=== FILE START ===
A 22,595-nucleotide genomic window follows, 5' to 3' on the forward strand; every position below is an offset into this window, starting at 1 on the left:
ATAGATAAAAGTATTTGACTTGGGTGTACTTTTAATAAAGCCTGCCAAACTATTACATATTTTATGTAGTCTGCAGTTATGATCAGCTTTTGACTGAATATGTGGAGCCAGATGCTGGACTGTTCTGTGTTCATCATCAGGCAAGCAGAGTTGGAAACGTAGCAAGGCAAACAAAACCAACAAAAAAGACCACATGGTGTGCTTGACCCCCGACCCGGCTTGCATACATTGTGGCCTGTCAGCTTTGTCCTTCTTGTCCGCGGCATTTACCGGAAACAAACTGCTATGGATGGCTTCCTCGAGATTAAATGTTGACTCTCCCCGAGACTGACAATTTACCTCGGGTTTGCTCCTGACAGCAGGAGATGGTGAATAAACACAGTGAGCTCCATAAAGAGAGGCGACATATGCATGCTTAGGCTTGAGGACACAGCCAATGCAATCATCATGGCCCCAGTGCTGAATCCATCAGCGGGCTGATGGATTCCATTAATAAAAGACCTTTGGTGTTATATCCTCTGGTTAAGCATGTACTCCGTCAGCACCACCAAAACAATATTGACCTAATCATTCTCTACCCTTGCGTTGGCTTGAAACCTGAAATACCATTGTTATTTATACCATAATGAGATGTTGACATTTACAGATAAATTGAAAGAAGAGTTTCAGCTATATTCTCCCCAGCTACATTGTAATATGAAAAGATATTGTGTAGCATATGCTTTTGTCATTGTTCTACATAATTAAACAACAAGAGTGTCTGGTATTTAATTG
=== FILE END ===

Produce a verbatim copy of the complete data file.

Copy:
A 22,595-nucleotide genomic window follows, 5' to 3' on the forward strand; every position below is an offset into this window, starting at 1 on the left:
ATAGATAAAAGTATTTGACTTGGGTGTACTTTTAATAAAGCCTGCCAAACTATTACATATTTTATGTAGTCTGCAGTTATGATCAGCTTTTGACTGAATATGTGGAGCCAGATGCTGGACTGTTCTGTGTTCATCATCAGGCAAGCAGAGTTGGAAACGTAGCAAGGCAAACAAAACCAACAAAAAAGACCACATGGTGTGCTTGACCCCCGACCCGGCTTGCATACATTGTGGCCTGTCAGCTTTGTCCTTCTTGTCCGCGGCATTTACCGGAAACAAACTGCTATGGATGGCTTCCTCGAGATTAAATGTTGACTCTCCCCGAGACTGACAATTTACCTCGGGTTTGCTCCTGACAGCAGGAGATGGTGAATAAACACAGTGAGCTCCATAAAGAGAGGCGACATATGCATGCTTAGGCTTGAGGACACAGCCAATGCAATCATCATGGCCCCAGTGCTGAATCCATCAGCGGGCTGATGGATTCCATTAATAAAAGACCTTTGGTGTTATATCCTCTGGTTAAGCATGTACTCCGTCAGCACCACCAAAACAATATTGACCTAATCATTCTCTACCCTTGCGTTGGCTTGAAACCTGAAATACCATTGTTATTTATACCATAATGAGATGTTGACATTTACAGATAAATTGAAAGAAGAGTTTCAGCTATATTCTCCCCAGCTACATTGTAATATGAAAAGATATTGTGTAGCATATGCTTTTGTCATTGTTCTACATAATTAAACAACAAGAGTGTCTGGTATTTAATTG